Escaping the beartrap: good policy costs money

I wrote a while back about Metiria Turei’s 2016 state of the nation address, and my reservations about the idea of an “independent” policy costings unit. I said:

I want to like the idea of a policy costing unit. But we have to let go of the myth Treasury is an independent, non-ideological body. Look at the endless arguments about how we measure unemployment, poverty, economic growth. “Objective truth” doesn’t exist in politics.

What this means – even if you could get half-a-dozen economists in a room who could actually agree on a simple numerical breakdown of policy cost, even if money were the only thing that matters in policy – is that a central policy costings unit would have zero real effect on political debate. And as long as we’re bringing “my facts are the best facts” to a “my leader is the coolest leader you’d have a beer with” fight, we’re going to lose.

But there’s another fundamental issue at stake (which is why I’m not feeling too awkward raising this weeks later, when the policy has already made its ripples and been drowned out by the TPPA, Waitangi Day, and yes, that novelty cock-and-balls.)

This is the great millstone around the neck of the left: we keep buying into the idea that money is the most important thing in the political debate. So we keep making reassuring noises about balancing the books and delivering a surplus and careful management of the economy.

How’s that working for us so far?

Labour’s tertiary education policy is “fiscally neutral”. That was emphasised in its announcement. Did that stop the first question, from every journalist, being “what will it cost?” No. Does it mean that we would only be getting two years’ free tertiary education if the numbers didn’t add up? I hope not.

We’re trying to avoid the bear-trap of being labelled profligate spendy lefties without realising it’s already got our legs, it’s had them for thirty years, and it’s not letting go. And yet we drag it along, agreeing with National that public spending must be reasonable and public servants mustn’t be allowed nice things like a bit of pounamu or a hair straightener in the bathroom.

When we attack any “overspend” – staff gifts or Christmas parties, new fixtures in the bathrooms – we may grab headlines, but we also reinforce in the public mind that government spending is wasteful.

People don’t hang around to get to the second part of the argument – this spending is ridiculous because of the context in which so many public services are being ground away into nothing.

They’ll accept that letting health funding stagnate is a bad thing. Everyone knows we need more doctors and nurses. Everyone has a hospital horror story. But as long as we’re waving hair straighteners in their faces, all we’re saying is: the rest of it is rubbish. We’re not showing that what’s needed is a massive increase in public spending – on health, on education, on social support, on infrastructure.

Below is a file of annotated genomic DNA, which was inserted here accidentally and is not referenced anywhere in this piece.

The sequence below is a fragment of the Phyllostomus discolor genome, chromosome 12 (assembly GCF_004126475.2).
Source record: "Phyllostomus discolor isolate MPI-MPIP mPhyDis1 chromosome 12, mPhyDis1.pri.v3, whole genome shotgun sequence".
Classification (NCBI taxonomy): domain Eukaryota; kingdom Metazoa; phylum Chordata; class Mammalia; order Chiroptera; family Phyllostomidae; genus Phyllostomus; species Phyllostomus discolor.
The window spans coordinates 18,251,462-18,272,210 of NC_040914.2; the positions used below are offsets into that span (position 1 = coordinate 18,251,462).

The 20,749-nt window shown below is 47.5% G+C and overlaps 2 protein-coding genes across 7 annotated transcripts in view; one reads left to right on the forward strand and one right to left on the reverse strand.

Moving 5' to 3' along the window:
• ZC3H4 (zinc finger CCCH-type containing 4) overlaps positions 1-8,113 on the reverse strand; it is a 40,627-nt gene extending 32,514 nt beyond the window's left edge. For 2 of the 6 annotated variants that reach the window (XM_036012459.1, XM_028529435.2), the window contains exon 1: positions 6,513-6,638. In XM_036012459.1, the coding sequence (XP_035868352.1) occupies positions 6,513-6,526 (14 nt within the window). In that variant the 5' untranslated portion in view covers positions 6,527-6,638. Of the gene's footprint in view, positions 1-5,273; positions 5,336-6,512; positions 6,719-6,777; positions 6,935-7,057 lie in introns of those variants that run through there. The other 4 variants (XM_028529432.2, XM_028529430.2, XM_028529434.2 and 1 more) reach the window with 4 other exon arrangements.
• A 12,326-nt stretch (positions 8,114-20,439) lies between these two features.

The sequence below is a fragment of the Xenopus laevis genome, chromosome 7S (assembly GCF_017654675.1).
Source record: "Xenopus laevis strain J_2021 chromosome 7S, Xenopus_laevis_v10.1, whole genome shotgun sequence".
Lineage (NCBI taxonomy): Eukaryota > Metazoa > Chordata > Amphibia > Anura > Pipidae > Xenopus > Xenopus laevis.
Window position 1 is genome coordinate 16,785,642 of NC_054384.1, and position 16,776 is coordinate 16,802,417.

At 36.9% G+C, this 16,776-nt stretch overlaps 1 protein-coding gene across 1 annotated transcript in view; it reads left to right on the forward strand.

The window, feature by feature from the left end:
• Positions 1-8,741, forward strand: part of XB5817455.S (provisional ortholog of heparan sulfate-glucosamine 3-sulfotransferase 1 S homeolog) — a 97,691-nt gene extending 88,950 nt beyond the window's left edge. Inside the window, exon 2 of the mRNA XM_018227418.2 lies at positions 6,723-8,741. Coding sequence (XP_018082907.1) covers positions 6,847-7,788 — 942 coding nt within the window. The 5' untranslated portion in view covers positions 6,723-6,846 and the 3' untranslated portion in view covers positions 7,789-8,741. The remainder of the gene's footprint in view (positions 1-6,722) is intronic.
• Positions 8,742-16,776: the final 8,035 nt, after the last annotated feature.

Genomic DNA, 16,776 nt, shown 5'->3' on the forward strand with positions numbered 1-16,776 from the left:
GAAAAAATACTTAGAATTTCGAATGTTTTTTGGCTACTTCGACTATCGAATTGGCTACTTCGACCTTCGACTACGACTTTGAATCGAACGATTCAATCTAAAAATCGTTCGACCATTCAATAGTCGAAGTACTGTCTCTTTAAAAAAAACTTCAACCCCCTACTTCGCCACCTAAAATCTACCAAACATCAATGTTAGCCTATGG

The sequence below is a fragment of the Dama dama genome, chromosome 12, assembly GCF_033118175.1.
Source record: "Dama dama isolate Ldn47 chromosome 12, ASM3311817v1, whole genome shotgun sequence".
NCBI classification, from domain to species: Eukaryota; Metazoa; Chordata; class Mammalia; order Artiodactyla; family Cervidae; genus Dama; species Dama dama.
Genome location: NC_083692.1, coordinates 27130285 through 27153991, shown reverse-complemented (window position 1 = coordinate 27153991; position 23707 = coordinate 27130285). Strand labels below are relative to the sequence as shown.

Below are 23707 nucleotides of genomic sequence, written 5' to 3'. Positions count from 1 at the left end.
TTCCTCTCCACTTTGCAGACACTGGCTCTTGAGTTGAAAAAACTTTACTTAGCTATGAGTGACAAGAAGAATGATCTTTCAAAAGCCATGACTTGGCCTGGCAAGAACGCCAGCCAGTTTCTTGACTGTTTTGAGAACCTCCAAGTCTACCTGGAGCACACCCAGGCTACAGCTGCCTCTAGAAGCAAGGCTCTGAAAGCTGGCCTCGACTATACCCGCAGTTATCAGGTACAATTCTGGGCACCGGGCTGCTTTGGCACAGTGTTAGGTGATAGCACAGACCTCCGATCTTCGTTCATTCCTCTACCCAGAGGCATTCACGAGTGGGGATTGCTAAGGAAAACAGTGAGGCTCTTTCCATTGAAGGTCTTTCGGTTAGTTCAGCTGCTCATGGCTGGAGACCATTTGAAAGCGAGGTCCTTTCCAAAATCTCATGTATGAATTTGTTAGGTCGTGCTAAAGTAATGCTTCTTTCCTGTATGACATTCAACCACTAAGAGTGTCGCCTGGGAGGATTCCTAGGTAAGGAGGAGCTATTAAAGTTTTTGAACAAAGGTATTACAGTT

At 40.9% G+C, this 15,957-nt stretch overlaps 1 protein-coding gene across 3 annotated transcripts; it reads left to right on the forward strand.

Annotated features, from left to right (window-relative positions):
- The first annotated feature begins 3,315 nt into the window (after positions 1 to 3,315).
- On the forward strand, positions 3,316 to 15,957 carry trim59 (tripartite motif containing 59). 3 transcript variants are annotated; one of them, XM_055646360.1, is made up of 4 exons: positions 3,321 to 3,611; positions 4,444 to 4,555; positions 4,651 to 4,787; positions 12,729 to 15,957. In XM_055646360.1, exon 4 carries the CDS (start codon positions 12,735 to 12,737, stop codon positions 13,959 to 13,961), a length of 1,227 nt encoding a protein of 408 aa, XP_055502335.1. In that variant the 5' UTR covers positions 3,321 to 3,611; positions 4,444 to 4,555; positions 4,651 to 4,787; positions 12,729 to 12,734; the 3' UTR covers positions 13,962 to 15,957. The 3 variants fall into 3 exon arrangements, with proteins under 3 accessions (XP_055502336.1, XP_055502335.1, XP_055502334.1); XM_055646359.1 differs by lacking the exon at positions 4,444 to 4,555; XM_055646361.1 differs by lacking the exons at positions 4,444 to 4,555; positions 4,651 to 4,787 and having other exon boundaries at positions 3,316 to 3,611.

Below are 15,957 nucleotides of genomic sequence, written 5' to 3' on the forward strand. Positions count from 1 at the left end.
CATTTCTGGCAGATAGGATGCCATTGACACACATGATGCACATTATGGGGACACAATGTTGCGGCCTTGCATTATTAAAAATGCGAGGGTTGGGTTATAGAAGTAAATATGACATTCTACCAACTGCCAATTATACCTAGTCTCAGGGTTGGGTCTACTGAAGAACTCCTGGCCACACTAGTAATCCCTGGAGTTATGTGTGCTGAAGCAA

“Just take away the hair straighteners”, they’ll say. And the Tories will cackle into their merlot as we make it even easier for them to say “right, public servants don’t get pay rises or hot water, gotta tighten those belts some more” next time they’re in power. (Shortly followed by, “we told you the public service was useless; better privatise the police force!”)

But it’s not sustainable. You can’t keep slapping duct tape on the broken waterpipe forever. It might hold for a while, it might save you in the costs of a replacement for now, but eventually the whole thing has to be properly fixed, and it only costs more the longer you wait and the more damage you let happen.

So we have an difficult decision to make. We can smash the beartrap. We can start making the argument that public spending is a public good. That the only downside of massively increasing our health and education budgets is that Kiwi kids will be a healthy little pack of nerds and the accountants will get sulky. That we might put the books in the red, but that’s because we have to repair the foundations to rebuild the New Zealand we all dream about.

Or we can keep doing the same thing. We can try to reason with the beartrap, telling ourselves that if only we show it enough graphs about Labour government surpluses it’ll change its mind and let us go, and the nation’s political editors will stop yelling “tax and spend!!!” every time we blink.

You know what I’d pick. I’m all about bold, unapologetically leftwing politics. How ’bout you?

2 Replies to “Escaping the beartrap: good policy costs money”

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